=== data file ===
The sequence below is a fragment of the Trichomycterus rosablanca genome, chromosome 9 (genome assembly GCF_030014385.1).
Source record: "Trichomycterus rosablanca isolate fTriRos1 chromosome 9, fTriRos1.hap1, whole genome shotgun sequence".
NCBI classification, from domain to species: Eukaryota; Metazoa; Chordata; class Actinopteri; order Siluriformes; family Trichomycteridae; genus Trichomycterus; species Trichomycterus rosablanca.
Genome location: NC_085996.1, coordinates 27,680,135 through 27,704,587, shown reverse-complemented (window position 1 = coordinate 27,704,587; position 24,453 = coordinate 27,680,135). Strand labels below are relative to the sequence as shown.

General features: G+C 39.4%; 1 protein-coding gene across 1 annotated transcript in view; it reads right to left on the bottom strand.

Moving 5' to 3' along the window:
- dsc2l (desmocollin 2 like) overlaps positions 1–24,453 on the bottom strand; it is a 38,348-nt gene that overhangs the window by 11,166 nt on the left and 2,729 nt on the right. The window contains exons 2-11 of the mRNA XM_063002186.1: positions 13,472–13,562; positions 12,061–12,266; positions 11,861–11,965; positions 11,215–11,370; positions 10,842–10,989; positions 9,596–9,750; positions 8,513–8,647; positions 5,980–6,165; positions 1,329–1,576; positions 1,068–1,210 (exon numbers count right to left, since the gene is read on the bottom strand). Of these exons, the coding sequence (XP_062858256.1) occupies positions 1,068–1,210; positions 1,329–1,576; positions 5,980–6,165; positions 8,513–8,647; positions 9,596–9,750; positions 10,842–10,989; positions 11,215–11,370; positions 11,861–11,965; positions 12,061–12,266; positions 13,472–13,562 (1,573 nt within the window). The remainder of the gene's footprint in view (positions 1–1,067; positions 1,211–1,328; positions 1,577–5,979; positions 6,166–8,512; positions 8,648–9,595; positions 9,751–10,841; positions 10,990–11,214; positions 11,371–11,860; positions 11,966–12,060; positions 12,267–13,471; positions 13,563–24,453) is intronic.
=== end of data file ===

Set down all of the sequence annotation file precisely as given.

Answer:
The sequence below is a fragment of the Trichomycterus rosablanca genome, chromosome 9 (genome assembly GCF_030014385.1).
Source record: "Trichomycterus rosablanca isolate fTriRos1 chromosome 9, fTriRos1.hap1, whole genome shotgun sequence".
NCBI classification, from domain to species: Eukaryota; Metazoa; Chordata; class Actinopteri; order Siluriformes; family Trichomycteridae; genus Trichomycterus; species Trichomycterus rosablanca.
Genome location: NC_085996.1, coordinates 27,680,135 through 27,704,587, shown reverse-complemented (window position 1 = coordinate 27,704,587; position 24,453 = coordinate 27,680,135). Strand labels below are relative to the sequence as shown.

General features: G+C 39.4%; 1 protein-coding gene across 1 annotated transcript in view; it reads right to left on the bottom strand.

Moving 5' to 3' along the window:
- dsc2l (desmocollin 2 like) overlaps positions 1–24,453 on the bottom strand; it is a 38,348-nt gene that overhangs the window by 11,166 nt on the left and 2,729 nt on the right. The window contains exons 2-11 of the mRNA XM_063002186.1: positions 13,472–13,562; positions 12,061–12,266; positions 11,861–11,965; positions 11,215–11,370; positions 10,842–10,989; positions 9,596–9,750; positions 8,513–8,647; positions 5,980–6,165; positions 1,329–1,576; positions 1,068–1,210 (exon numbers count right to left, since the gene is read on the bottom strand). Of these exons, the coding sequence (XP_062858256.1) occupies positions 1,068–1,210; positions 1,329–1,576; positions 5,980–6,165; positions 8,513–8,647; positions 9,596–9,750; positions 10,842–10,989; positions 11,215–11,370; positions 11,861–11,965; positions 12,061–12,266; positions 13,472–13,562 (1,573 nt within the window). The remainder of the gene's footprint in view (positions 1–1,067; positions 1,211–1,328; positions 1,577–5,979; positions 6,166–8,512; positions 8,648–9,595; positions 9,751–10,841; positions 10,990–11,214; positions 11,371–11,860; positions 11,966–12,060; positions 12,267–13,471; positions 13,563–24,453) is intronic.